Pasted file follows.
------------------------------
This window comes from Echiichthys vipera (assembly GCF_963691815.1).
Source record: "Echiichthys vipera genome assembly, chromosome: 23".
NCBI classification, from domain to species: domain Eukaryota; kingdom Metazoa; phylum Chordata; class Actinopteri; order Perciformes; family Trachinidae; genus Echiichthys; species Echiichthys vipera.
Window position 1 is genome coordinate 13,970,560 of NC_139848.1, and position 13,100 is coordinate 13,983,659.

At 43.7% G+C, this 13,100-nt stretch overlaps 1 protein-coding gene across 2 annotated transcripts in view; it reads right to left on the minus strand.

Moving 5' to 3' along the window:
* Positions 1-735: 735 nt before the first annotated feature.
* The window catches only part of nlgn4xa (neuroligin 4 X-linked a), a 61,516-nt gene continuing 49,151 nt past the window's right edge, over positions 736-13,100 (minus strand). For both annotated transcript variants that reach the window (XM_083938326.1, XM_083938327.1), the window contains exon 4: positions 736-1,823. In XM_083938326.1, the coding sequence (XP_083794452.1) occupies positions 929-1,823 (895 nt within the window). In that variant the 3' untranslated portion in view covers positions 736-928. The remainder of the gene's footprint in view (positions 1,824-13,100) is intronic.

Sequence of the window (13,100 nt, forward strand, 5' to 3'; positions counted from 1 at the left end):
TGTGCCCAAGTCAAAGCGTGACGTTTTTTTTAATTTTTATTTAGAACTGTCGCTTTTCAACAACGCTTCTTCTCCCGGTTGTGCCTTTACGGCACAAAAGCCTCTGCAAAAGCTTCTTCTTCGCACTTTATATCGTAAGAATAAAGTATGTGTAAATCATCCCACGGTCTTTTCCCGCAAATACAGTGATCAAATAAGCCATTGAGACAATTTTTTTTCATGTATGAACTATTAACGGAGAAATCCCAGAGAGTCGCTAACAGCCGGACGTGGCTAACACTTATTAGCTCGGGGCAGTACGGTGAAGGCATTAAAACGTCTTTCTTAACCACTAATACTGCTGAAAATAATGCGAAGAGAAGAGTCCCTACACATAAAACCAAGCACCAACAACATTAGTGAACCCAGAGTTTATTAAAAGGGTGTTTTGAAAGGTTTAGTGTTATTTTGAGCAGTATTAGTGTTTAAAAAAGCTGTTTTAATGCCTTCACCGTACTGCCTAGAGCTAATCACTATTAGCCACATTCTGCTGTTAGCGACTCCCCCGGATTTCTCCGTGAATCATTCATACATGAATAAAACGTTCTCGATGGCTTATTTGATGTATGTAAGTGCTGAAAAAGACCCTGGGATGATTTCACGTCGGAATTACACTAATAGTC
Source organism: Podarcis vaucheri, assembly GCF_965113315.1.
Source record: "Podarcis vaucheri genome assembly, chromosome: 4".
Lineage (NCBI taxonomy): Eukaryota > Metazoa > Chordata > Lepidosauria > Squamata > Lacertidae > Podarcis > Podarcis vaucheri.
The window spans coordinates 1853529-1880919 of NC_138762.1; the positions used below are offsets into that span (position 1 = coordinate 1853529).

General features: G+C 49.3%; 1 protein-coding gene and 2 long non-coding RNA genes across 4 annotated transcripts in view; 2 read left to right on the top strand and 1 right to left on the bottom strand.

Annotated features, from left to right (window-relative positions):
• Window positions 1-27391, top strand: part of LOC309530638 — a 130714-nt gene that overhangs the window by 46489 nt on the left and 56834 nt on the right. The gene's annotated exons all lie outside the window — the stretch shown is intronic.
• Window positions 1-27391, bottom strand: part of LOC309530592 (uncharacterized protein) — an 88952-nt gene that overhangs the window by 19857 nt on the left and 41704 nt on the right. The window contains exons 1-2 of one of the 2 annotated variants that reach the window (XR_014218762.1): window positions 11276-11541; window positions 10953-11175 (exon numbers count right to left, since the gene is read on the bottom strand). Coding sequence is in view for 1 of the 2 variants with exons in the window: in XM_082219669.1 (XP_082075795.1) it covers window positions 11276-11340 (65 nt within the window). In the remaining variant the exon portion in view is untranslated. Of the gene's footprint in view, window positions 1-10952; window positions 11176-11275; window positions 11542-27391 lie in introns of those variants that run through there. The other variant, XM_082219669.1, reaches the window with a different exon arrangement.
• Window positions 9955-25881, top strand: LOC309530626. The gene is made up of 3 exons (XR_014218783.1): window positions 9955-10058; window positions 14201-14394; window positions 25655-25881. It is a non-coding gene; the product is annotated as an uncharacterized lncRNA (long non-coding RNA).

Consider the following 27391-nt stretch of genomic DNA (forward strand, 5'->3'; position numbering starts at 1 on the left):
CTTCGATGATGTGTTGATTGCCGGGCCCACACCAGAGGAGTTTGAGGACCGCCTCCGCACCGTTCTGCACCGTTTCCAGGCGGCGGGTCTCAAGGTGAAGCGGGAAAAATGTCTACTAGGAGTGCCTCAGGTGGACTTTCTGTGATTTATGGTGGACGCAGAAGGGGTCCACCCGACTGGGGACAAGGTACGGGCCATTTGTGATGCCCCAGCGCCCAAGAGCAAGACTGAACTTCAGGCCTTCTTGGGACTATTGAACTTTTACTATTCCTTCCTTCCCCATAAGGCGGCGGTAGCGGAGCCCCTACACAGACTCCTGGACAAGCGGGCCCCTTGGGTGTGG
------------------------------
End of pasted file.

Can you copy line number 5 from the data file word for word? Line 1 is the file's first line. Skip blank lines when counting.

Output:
At 43.7% G+C, this 13,100-nt stretch overlaps 1 protein-coding gene across 2 annotated transcripts in view; it reads right to left on the minus strand.